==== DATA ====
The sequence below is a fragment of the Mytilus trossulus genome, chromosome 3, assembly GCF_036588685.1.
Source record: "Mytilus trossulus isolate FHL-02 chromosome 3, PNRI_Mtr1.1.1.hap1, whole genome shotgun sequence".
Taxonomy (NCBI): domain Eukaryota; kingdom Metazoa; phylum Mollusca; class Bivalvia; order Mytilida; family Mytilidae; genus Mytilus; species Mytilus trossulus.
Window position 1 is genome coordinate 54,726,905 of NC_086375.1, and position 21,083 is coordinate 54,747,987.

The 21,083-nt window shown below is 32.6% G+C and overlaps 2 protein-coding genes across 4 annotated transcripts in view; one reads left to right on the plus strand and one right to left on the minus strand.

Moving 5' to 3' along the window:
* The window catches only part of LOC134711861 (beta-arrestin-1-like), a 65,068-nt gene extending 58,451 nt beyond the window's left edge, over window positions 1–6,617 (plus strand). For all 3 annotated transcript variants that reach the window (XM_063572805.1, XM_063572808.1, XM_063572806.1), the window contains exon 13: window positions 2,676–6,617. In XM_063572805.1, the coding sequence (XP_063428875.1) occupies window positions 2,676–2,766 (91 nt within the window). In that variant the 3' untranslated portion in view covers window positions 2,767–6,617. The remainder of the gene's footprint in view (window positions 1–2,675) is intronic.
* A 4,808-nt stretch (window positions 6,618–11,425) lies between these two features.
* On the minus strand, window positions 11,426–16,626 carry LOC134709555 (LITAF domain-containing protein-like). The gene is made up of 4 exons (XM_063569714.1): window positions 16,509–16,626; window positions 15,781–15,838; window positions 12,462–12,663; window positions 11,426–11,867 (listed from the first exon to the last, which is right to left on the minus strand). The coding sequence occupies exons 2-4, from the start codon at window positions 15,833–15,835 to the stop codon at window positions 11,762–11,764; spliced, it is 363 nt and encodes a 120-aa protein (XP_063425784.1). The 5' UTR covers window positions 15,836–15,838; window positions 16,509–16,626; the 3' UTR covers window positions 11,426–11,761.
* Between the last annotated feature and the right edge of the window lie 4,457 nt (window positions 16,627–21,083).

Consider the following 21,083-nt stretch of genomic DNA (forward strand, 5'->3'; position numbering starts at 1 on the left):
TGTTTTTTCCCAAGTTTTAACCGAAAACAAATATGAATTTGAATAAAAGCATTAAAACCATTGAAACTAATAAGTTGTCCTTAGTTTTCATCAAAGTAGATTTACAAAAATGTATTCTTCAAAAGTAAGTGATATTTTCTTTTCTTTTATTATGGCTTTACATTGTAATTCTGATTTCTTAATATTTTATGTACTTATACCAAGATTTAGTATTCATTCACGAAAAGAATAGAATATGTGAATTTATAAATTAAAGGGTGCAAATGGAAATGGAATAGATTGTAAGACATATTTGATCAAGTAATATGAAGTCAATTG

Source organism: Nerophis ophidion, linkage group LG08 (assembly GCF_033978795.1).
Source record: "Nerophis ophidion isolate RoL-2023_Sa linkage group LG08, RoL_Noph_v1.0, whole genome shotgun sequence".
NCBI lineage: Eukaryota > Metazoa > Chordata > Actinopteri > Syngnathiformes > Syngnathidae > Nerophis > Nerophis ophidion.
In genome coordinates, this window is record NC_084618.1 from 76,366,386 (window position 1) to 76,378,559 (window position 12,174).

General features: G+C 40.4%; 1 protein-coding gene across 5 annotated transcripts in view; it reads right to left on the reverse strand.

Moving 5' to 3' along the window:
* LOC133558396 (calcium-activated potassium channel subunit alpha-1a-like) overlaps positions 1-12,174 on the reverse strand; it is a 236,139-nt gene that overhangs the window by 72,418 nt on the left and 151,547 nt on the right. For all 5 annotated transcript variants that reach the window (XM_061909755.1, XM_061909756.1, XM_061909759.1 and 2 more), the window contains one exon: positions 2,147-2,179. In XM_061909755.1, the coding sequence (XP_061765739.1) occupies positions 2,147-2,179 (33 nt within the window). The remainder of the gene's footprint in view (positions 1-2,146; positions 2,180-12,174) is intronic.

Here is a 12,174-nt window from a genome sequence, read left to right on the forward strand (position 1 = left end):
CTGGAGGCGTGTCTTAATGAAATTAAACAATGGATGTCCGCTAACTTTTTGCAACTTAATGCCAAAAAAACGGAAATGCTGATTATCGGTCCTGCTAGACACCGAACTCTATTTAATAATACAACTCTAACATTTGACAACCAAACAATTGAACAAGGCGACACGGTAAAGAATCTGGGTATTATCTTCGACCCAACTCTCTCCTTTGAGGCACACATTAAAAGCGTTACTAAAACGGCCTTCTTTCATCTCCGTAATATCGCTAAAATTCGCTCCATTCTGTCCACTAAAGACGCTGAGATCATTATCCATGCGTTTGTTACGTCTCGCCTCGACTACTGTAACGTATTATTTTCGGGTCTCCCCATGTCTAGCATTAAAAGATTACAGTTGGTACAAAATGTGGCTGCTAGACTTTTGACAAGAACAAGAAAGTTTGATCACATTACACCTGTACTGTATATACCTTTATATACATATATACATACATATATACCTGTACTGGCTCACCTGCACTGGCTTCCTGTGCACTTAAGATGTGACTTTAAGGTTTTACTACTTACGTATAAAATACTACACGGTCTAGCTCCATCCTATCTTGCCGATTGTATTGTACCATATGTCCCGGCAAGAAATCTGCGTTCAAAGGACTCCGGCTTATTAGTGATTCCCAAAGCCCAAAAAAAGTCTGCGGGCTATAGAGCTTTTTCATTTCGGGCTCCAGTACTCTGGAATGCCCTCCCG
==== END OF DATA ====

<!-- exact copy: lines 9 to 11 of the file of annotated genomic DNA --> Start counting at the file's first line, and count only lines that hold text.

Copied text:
* On the minus strand, window positions 11,426–16,626 carry LOC134709555 (LITAF domain-containing protein-like). The gene is made up of 4 exons (XM_063569714.1): window positions 16,509–16,626; window positions 15,781–15,838; window positions 12,462–12,663; window positions 11,426–11,867 (listed from the first exon to the last, which is right to left on the minus strand). The coding sequence occupies exons 2-4, from the start codon at window positions 15,833–15,835 to the stop codon at window positions 11,762–11,764; spliced, it is 363 nt and encodes a 120-aa protein (XP_063425784.1). The 5' UTR covers window positions 15,836–15,838; window positions 16,509–16,626; the 3' UTR covers window positions 11,426–11,761.
* Between the last annotated feature and the right edge of the window lie 4,457 nt (window positions 16,627–21,083).

Consider the following 21,083-nt stretch of genomic DNA (forward strand, 5'->3'; position numbering starts at 1 on the left):